Phillip Price of Wales produced the outstanding performance of his career by claiming a share of second place behind the world's best golfer, Tiger Woods, in the WGC-NEC Invitational at Firestone Country Club, Akron, Ohio.
As darkness descended over Akron following a three hour storm delay, Woods successfully defended his title with a 21 under par total of 259 while Price shot a 69 to tie Justin Leonard for second on 270, ten under par.
The 33 year old from Newport earned $437,500 – the biggest pay day of his ten years on the European Tour – with four rounds in the sixties. However his superb scores of 66,69,66,69 left him a long way behind the staggeringly-consistent Woods.
Just a week after his gruelling victory in the US PGA Championship, the World No.1 raised his season’s earnings on the US PGA Tour to $7,692,821 while the victory was his eighth in 2000. In doing so he became the first player since Johnny Miller in 1975 to successfully defend three titles in one season.
The records continue to tumble whenever Woods is in the field. On his fourth anniversary as a professional, he took his accumulated earnings to just over $19 million. His second round 61 equalled the Firestone record of José Maria Olazábal; his combined first two rounds of 125 set a new US PGA Tour mark and his 21 under par total established a tournament best for the WGC-NEC Invitational.
However for a long time it appeared that Price might finish second on his own after picking up four strokes over the first 12 holes. A three hour storm delay meant that the Welshman finished in near total darkness and he dropped three shots over the closing four holes to finished tied with Leonard.
Price, though, took solace from the thought that only Woods completed the event ahead of him – a magnificent achievement for a play competing in the United States for the first time.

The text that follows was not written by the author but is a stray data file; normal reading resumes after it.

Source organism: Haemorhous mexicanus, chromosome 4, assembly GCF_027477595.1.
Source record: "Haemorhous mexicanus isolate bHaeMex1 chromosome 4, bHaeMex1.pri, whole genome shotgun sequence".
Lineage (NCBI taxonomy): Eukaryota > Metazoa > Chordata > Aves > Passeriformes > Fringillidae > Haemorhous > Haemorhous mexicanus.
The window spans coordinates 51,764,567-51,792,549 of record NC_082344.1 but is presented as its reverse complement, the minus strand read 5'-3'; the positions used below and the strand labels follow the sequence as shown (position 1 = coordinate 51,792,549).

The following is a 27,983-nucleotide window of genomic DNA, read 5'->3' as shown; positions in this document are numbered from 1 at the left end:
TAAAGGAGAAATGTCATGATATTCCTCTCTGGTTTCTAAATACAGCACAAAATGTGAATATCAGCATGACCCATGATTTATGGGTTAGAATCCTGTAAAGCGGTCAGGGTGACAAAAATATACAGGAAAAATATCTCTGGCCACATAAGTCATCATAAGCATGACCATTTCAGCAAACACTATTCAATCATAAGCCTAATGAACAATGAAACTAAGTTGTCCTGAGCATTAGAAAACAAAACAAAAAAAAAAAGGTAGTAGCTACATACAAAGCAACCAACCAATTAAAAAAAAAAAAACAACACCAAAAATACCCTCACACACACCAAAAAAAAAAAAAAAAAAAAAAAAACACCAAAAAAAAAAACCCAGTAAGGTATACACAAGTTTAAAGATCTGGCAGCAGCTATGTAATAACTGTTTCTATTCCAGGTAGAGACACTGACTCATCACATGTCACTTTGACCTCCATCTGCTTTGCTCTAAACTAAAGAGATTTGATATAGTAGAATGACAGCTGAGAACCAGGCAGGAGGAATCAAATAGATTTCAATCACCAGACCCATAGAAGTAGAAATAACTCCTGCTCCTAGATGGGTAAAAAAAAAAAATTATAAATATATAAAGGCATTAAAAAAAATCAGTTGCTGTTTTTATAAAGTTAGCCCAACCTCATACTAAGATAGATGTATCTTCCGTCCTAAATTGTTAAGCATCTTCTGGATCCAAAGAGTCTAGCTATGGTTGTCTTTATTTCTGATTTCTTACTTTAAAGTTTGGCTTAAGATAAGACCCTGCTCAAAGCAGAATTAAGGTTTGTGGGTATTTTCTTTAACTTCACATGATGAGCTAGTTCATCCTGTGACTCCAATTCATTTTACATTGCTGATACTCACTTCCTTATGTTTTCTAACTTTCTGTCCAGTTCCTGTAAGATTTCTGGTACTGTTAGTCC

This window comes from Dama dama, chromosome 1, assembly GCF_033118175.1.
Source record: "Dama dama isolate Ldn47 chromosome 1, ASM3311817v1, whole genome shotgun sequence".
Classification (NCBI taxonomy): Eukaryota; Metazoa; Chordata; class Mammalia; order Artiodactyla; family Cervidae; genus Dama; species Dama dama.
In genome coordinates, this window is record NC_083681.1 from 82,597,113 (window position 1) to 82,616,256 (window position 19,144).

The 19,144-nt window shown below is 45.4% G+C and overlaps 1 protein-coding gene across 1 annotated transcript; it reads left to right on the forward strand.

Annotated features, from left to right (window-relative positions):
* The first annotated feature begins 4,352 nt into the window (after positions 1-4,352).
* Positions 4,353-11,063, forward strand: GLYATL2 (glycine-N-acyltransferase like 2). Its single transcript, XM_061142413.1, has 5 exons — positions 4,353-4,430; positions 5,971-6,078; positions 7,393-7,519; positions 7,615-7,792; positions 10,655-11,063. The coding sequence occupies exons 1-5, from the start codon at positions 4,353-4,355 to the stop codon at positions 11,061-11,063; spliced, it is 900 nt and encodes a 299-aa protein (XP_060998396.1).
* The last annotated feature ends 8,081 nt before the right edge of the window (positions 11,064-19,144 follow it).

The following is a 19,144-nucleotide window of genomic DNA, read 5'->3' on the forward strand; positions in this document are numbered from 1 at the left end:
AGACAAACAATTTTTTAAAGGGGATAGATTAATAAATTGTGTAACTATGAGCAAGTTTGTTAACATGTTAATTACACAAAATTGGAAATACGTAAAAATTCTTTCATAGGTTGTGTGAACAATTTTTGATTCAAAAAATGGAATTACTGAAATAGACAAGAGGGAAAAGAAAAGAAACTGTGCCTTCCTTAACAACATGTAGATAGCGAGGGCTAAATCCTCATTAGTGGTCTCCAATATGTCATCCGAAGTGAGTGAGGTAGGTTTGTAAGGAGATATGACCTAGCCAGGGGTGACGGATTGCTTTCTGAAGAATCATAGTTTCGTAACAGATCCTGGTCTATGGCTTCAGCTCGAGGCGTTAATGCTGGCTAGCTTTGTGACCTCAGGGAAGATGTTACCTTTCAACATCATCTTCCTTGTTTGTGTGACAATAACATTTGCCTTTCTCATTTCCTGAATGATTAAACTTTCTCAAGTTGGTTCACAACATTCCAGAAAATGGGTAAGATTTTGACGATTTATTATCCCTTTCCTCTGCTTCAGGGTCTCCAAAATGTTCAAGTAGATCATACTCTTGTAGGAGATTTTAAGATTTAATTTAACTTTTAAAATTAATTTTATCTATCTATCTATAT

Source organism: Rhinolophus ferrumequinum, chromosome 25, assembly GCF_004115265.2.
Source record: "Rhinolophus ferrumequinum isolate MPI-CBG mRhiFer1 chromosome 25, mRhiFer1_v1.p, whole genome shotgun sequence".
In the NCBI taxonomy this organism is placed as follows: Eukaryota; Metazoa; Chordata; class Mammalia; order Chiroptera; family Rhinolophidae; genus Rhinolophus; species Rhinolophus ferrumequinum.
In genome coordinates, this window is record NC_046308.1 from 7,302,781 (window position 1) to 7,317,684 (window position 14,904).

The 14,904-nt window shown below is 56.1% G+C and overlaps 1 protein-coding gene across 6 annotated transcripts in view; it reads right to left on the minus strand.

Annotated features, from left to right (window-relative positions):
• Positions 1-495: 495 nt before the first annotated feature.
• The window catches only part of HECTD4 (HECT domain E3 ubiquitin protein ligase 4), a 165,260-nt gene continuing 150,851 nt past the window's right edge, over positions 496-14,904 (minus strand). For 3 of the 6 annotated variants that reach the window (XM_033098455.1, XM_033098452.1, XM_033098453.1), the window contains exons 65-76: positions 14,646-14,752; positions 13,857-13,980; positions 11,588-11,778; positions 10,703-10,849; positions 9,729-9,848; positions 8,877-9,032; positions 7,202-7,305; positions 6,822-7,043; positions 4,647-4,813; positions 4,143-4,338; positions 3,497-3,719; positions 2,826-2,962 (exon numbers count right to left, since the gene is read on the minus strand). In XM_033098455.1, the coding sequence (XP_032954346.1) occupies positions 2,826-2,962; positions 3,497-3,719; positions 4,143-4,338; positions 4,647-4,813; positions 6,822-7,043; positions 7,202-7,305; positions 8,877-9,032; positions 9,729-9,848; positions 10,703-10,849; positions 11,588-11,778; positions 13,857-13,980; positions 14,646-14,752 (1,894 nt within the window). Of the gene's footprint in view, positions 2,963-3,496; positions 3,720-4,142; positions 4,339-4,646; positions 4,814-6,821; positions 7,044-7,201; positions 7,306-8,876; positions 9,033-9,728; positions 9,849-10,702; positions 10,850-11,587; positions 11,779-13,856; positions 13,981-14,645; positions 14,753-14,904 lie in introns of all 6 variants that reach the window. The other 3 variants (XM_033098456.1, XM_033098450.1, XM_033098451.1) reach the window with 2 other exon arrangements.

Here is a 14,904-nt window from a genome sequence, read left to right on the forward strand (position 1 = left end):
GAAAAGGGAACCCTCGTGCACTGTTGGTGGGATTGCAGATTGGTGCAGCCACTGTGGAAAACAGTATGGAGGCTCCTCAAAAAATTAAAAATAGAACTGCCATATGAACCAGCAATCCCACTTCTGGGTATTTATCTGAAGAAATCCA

He said: “I played lovely for 14 holes but I’m ranked 75th in the world so this is a big arena for me and I was a little anxious. It’s a big deal for me to come over here and the experience I gained today was invaluable. Hopefully I’ll be able to deal with it a little better next time In encounter this situation.
“Overall I’m pleased. Hopefully this has elevated me a lot. When you are here with 36 of the best players in the world – and you don’t think you are from the top end – then to finish second means an awful lot.”
Price revealed that he had no intention of opting to return and finish on Monday. Playing with Phil Mickelson in the penultimate group, he has offered the chance to stop on the 17th but elected to continue, as did Woods and his partner, Hal Sutton. Woods, in fact, finished with a typical flourish, hitting an eight iron in pitch darkness to one foot for his fourth birdie of the day.
Colin Montgomerie enjoyed a satisfactory weekend with rounds of 66 and 67 to share eighth place with Paul Azinger on a seven under par total of 273. There were also top ten finishes for two more of the European contingent. Olazábal shot a superb closing 65 for 274, six under, while Thomas Björn ended another good week with a 66 to match the Spaniard’s total. Darren Clarke, Andrew Coltart and Lee Westwood also finished inside the top 20.
Montgomerie paid Price a handsome tribute by saying: “Phillip Price has been tremendous. He’s been in exalted company and performed superbly. He’s not one of the leading lights on the European Tour but he’s proved himself to be a very capable player who deserves to be here.”
Woods, who has now won three of the first five World Golf Championships, admitted: “Overall it was a wonderful week. I played well. I felt like if I shot even par for the day then Hal would have to shoot 61 to force a play-off.”